"The entry of Woodside will bring additional international diversity to the Eastern Mediterranean area," Noble Chairman and CEO Charles Davidson said in a statement.
Leviathan's reserves could redraw the global gas supply map, and the Israeli government is keen to attract energy majors to invest.
"We intend to continue to encourage the entry of giant international corporations into Israel's energy industry in order to realize the potential buried off the country's shores," Israeli Energy and Water Resources Minister Uzi Landau said.
Woodside will be responsible for the export of the gas from the reservoir, while Noble will remain in charge of the local market. "The acquisition price is attractive compared with recent similar transactions, although geopolitical risks are higher," Bernstein Research said in a note.
The Leviathan gas field is not the only big recent finding in the eastern Mediterranean. Some analysts estimate total offshore gas reserves in the region are in excess of 100 trillion cubic feet, prompting interest in exploration in countries including Egypt and Turkey.
Despite the interest, experts say that developing the region's gas fields will be complicated because of border disputes and political conflicts.
Woodside seeks cheaper assets
For Woodside, the deal offers a welcome alternative to its domestic LNG projects, which have been dogged by spiraling costs.
Australia has some of the highest marginal costs in the world, at around $10 per million British thermal units.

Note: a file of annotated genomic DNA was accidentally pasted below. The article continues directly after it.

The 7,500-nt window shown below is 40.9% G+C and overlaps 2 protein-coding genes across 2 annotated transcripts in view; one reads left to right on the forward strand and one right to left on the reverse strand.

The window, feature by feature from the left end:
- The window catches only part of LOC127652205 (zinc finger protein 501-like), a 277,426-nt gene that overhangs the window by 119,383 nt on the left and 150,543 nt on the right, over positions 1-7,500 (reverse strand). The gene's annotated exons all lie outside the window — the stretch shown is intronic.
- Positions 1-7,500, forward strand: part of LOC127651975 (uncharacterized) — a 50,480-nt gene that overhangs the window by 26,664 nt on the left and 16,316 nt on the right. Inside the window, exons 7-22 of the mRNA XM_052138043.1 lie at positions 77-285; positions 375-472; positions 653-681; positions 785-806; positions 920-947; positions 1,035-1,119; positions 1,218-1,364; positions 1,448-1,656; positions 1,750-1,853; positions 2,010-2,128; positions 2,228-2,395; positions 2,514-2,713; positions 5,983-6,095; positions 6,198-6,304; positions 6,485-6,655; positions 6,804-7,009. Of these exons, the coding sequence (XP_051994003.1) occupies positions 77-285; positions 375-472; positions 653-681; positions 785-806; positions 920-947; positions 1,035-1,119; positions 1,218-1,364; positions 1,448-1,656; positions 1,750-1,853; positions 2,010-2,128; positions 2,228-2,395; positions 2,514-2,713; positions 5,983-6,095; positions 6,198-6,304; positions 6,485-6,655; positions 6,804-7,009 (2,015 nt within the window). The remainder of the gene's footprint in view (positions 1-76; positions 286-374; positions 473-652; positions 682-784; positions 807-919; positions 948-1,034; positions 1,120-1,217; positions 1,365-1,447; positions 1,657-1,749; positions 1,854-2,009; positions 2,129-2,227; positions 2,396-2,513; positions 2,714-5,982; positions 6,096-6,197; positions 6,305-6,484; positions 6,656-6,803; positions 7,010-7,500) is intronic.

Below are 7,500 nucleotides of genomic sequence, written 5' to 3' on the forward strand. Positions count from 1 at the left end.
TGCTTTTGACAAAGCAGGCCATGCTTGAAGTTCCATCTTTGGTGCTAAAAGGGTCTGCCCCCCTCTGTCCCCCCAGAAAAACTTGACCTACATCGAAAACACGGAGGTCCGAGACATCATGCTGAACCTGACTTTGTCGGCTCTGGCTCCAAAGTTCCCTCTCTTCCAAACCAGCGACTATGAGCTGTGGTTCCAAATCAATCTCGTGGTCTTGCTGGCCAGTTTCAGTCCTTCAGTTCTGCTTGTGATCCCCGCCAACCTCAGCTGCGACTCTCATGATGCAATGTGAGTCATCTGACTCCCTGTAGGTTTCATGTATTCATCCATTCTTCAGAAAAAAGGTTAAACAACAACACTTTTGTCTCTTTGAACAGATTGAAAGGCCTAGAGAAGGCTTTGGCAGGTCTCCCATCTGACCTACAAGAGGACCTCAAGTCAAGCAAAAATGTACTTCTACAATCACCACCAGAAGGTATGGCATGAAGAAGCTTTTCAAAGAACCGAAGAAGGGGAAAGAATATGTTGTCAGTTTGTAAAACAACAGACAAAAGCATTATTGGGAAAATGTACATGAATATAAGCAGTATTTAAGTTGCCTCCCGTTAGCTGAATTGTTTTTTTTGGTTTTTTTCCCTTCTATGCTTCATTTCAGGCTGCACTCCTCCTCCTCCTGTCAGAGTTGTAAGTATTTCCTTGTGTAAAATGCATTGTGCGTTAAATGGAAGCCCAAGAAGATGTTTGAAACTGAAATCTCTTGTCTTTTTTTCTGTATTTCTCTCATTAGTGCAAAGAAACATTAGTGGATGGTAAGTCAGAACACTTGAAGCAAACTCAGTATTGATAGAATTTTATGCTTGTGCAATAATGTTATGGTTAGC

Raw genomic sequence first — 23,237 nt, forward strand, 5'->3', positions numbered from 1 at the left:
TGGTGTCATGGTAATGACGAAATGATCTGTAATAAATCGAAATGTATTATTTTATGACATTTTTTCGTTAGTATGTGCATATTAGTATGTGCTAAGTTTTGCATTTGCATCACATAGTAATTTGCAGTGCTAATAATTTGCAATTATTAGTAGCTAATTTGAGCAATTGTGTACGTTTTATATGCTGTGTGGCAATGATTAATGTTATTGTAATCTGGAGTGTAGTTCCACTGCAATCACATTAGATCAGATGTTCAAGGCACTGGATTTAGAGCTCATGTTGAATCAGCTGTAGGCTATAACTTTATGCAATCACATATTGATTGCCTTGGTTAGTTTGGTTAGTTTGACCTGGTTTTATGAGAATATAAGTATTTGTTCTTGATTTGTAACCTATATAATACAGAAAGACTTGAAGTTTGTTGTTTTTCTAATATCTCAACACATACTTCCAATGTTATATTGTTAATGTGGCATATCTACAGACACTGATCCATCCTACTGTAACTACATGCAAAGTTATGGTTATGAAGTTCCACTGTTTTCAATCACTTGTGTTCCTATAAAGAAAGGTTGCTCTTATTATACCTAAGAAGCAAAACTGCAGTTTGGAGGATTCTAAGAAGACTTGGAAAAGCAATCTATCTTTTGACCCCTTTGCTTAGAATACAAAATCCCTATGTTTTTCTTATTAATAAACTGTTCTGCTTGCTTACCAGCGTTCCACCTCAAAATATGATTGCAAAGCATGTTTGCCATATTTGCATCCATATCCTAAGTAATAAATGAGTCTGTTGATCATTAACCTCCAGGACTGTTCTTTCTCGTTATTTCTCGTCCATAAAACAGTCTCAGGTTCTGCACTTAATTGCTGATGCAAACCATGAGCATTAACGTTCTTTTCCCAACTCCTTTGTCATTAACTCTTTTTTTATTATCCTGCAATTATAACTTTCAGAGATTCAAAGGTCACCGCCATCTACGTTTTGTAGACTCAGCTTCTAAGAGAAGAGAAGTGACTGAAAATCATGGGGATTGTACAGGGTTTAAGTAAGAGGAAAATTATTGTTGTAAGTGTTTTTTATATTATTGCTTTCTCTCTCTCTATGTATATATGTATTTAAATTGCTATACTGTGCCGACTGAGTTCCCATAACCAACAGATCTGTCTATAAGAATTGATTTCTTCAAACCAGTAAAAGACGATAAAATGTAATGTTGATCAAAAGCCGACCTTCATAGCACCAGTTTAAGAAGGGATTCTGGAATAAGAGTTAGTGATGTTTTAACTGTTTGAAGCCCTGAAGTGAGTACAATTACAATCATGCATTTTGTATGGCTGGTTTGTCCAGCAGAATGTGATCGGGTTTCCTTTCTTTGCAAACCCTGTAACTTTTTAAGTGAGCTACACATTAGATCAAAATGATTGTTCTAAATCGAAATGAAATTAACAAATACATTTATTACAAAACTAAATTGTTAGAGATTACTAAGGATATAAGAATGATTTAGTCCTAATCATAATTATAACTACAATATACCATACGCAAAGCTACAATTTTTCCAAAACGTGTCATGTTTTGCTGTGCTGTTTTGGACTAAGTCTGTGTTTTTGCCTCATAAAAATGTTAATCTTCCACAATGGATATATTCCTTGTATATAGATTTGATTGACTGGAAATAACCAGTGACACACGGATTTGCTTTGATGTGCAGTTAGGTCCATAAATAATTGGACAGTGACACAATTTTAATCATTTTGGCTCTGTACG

"With rampant cost inflation in the face of an increasingly price-sensitive customer base, these large-scale, expensive projects look cumbersome and outdated in the context of intensifying global competition," French Bank Societe Generale said in a recent research note.
Woodside CEO Peter Coleman said the Leviathan deal was a significant step towards realizing an ambition to secure world-class growth opportunities and reflected the firm's LNG development capabilities.
"Acquiring an interest in these permits is an exciting opportunity to grow our portfolio in the emerging Eastern Mediterranean basin," Coleman said in a statement.
In May, Woodside was one of 15 companies, including majors such as Total, to bid on nine offshore gas blocks in Cyprus, which is jointly developing its gas exploration with Israel.
The agreement also allows Woodside to participate in further exploration opportunities in the 349-Rachel and 350-Amit Israeli offshore petroleum licenses, the company said.
The Australian firm's other three major LNG projects, Pluto, Browse and Sunrise, target Asian markets and have total contingent resources of around 25 trillion cubic feet of dry gas reserves and 640 million barrels of condensate, according to data on its website.
The firm has been trying to build its global presence to offset a jump in costs at Australian oil and gas developments, with its Pluto project coming in $940 million over budget.
Woodside said in October it had agreed to explore for oil and gas in Myanmar with South Korea's Daewoo International Corp.Shares in Woodside closed up 0.92% at A$34.11 yesterday, outperforming a 0.57% rise in the broader market.
Shares of Avner, Ratio and Delek Drilling rose 4.5%, 4.9% and 4.4% respectively on the TASE yesterday.